The world’s most populous country has reached a pivotal moment: China’s population has begun to shrink, after a steady, yearslong decline in its birthrate that experts say will be irreversible…
…Births were down from 10.6 million in 2021, the sixth straight year that the number had fallen. That decline, coupled with a long-running rise in life expectancy, is thrusting China into a demographic crisis that will have consequences in this century, not just for China and its economy but for the world, experts said.
I know a number of people here follow Peter Zeihan. He’s been saying that this demographic problem will cause a collapse of the Chinese system within a decade.
Decades ago, the Chinese government realized that their nation’s resources couldn’t feed their people if the population continued to grow exponentially. They had personal experience of famines where millions died (some due to erroneous government policies) and they wanted to avoid future famines.
The “One Child Policy” was draconian and could only have been imposed by a totalitarian government like China’s. They succeeded and the population stabilized. When China gained prosperity and education the people themselves decided they didn’t want large families.
Yes, China will go through a period of hardship as the younger generation struggles to take care of the older. But this will work out over a few decades. Once the older population dies (by, say, 2050), China’s smaller population will be better off.
Many countries, including Japan and Europe, will see similar transitions. The U.S. can help mitigate the hardship by increasing immigration.
Zero Population Growth is essential to controlling the destruction of Earth’s environment by the worst invasive species – humanity. The hard part will be controlling the growth of the population in areas where the high death rate has been reduced with modern medicine but reproductive rates are still high, especially Africa. Africa has sensitive environments. Desertification and rain forest destruction by growing populations would affect the entire climate of the Earth.
The hardships caused by population stabilization are real. But Japan has managed to deal with this. China won’t collapse – they will figure it out.
Japan is ahead of China by a decade or two. And it isn’t working out so well for them yet. Government debt can’t grow ad infinitum, at some point it all stops and blows up.
This will only exacerbate the problem because the USA tends to draw the most motivated people and the people who love freedom the most (“brain drain”). That leaves, on average, a less motivated, and a less freedom seeking, population.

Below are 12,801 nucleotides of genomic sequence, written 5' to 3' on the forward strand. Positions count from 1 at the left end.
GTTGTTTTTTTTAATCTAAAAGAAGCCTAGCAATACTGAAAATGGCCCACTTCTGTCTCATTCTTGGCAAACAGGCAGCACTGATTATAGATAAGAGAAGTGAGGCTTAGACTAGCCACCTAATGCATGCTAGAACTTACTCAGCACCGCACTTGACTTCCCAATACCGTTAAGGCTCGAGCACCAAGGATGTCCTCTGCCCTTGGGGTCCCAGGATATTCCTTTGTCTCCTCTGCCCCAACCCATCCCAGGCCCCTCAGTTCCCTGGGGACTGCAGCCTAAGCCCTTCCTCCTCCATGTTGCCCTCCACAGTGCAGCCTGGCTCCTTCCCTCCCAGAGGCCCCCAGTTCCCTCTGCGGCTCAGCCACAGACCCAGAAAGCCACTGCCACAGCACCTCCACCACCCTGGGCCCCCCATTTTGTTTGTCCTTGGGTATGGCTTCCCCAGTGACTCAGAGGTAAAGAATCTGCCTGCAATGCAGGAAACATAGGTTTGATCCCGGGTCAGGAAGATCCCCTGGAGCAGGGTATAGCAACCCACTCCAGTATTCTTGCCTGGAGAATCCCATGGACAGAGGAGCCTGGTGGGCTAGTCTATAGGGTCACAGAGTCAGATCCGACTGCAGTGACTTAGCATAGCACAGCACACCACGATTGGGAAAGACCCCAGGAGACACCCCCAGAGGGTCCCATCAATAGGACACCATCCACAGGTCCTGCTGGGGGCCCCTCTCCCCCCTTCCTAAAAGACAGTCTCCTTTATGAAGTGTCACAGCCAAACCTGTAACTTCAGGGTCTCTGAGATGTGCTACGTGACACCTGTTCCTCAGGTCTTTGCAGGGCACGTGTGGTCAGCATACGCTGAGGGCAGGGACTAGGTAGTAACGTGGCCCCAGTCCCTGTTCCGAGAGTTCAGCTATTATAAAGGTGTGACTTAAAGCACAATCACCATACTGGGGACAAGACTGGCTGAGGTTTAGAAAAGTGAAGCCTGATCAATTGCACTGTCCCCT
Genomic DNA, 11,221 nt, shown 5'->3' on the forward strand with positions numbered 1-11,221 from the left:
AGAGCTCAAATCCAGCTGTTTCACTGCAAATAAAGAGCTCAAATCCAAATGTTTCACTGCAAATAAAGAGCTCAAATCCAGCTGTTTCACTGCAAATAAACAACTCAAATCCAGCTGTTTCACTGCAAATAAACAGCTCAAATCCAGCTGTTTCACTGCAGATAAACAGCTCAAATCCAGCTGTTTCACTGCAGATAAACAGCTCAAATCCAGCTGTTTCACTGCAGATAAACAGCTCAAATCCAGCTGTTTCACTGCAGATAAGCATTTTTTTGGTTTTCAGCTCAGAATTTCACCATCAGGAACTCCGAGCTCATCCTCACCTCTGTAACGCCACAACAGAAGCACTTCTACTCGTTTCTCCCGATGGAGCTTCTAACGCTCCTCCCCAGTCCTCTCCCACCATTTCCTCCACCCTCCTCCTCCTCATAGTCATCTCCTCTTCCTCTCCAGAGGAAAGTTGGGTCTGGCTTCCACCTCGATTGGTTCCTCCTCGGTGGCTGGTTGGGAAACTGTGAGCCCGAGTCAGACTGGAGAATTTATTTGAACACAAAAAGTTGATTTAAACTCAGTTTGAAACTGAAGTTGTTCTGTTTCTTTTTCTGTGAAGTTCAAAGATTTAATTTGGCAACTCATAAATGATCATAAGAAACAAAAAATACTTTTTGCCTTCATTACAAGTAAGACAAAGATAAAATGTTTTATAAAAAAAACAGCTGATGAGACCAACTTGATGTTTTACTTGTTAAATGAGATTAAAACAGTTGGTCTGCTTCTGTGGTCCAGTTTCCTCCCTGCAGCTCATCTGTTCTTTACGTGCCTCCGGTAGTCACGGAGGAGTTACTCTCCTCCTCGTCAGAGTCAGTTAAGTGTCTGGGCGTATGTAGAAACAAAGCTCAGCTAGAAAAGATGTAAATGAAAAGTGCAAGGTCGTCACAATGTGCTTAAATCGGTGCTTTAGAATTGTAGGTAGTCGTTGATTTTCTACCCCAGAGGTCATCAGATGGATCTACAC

Zeihan likes to make big, bold predictions. Drives the clicks. But the trends been in place for a while. The working age population has probably been falling for a few years already. The one child policy (and resulting gender imbalance) combined with urbanization has driven fertility rates below replacement. And there is some good evidence the Chinese have been lying about their true population growth and the problem is already worse than they claim.
As the working age population decreases, investment spending tends to fall, which is bad for the economy. Once that process starts, you can’t stop it. That’s why Zeihan believes the wheels are going to fall off. Japan has been able to deal with this problem with massive government borrowing. We’ll see if China can do the same.
A few years ago, I took a class about sustainable agriculture. The professor hosted the small class (about 6 students) in his own living room. The class taught about organic farming techniques that were highly labor-intensive and low productivity on an acreage basis.
Wendy to professor: The world’s population is over 7 billion. [Now it’s over 8 billion.] Low-production organic farming is nice but it doesn’t produce enough food and what it does produce is expensive. Factory farming with hybrid seeds and artificial fertilizer produces the large amount of low-cost food needed by the growing population. Without this food many people will starve, especially poor people. Sustainable agriculture is elitist – affordable only by the wealthy.
Professor: The sustainable world population is 1 billion.
Wendy: How many children do you have?
Wendy: Isn’t that an SUV in the driveway? Also, I don’t see a food garden. Your property is all grass.
Professor: Snarling, very hostile.
I never got around to mentioning that every revolution in the past that reduced population ended up slaughtering the elite classes first before descending into chaos. Somehow, I didn’t think the professor would have been receptive to that observation.
Chaos is the thing that reduces population the fastest. Unfortunately, it also destroys everything else in its path as well. So afterward, you need to rapidly grow population to be able to rebuild everything.